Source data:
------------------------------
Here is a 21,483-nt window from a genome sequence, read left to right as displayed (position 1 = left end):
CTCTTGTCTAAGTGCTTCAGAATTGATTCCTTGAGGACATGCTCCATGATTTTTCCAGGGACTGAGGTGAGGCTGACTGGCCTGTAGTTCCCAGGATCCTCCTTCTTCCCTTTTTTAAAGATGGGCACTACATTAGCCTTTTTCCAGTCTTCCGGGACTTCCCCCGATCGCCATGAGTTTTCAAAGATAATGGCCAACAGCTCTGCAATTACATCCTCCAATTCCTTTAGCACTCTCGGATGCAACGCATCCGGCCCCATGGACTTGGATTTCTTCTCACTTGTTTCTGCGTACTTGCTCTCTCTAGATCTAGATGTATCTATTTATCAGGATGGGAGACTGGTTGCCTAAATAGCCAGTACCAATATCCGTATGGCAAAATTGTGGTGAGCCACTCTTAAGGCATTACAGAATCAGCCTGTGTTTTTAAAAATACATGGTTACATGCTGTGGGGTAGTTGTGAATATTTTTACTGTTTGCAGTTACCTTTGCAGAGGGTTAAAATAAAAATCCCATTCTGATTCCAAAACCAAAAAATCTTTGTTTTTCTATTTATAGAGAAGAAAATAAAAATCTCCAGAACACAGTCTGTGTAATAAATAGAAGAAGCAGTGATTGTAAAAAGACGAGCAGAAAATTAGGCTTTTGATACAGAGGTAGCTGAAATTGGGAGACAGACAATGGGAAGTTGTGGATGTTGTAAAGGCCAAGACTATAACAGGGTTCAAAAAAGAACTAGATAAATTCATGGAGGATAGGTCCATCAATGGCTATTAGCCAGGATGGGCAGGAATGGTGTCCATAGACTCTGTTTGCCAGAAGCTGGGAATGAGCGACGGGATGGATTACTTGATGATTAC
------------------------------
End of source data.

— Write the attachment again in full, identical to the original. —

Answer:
Here is a 21,483-nt window from a genome sequence, read left to right as displayed (position 1 = left end):
CTCTTGTCTAAGTGCTTCAGAATTGATTCCTTGAGGACATGCTCCATGATTTTTCCAGGGACTGAGGTGAGGCTGACTGGCCTGTAGTTCCCAGGATCCTCCTTCTTCCCTTTTTTAAAGATGGGCACTACATTAGCCTTTTTCCAGTCTTCCGGGACTTCCCCCGATCGCCATGAGTTTTCAAAGATAATGGCCAACAGCTCTGCAATTACATCCTCCAATTCCTTTAGCACTCTCGGATGCAACGCATCCGGCCCCATGGACTTGGATTTCTTCTCACTTGTTTCTGCGTACTTGCTCTCTCTAGATCTAGATGTATCTATTTATCAGGATGGGAGACTGGTTGCCTAAATAGCCAGTACCAATATCCGTATGGCAAAATTGTGGTGAGCCACTCTTAAGGCATTACAGAATCAGCCTGTGTTTTTAAAAATACATGGTTACATGCTGTGGGGTAGTTGTGAATATTTTTACTGTTTGCAGTTACCTTTGCAGAGGGTTAAAATAAAAATCCCATTCTGATTCCAAAACCAAAAAATCTTTGTTTTTCTATTTATAGAGAAGAAAATAAAAATCTCCAGAACACAGTCTGTGTAATAAATAGAAGAAGCAGTGATTGTAAAAAGACGAGCAGAAAATTAGGCTTTTGATACAGAGGTAGCTGAAATTGGGAGACAGACAATGGGAAGTTGTGGATGTTGTAAAGGCCAAGACTATAACAGGGTTCAAAAAAGAACTAGATAAATTCATGGAGGATAGGTCCATCAATGGCTATTAGCCAGGATGGGCAGGAATGGTGTCCATAGACTCTGTTTGCCAGAAGCTGGGAATGAGCGACGGGATGGATTACTTGATGATTAC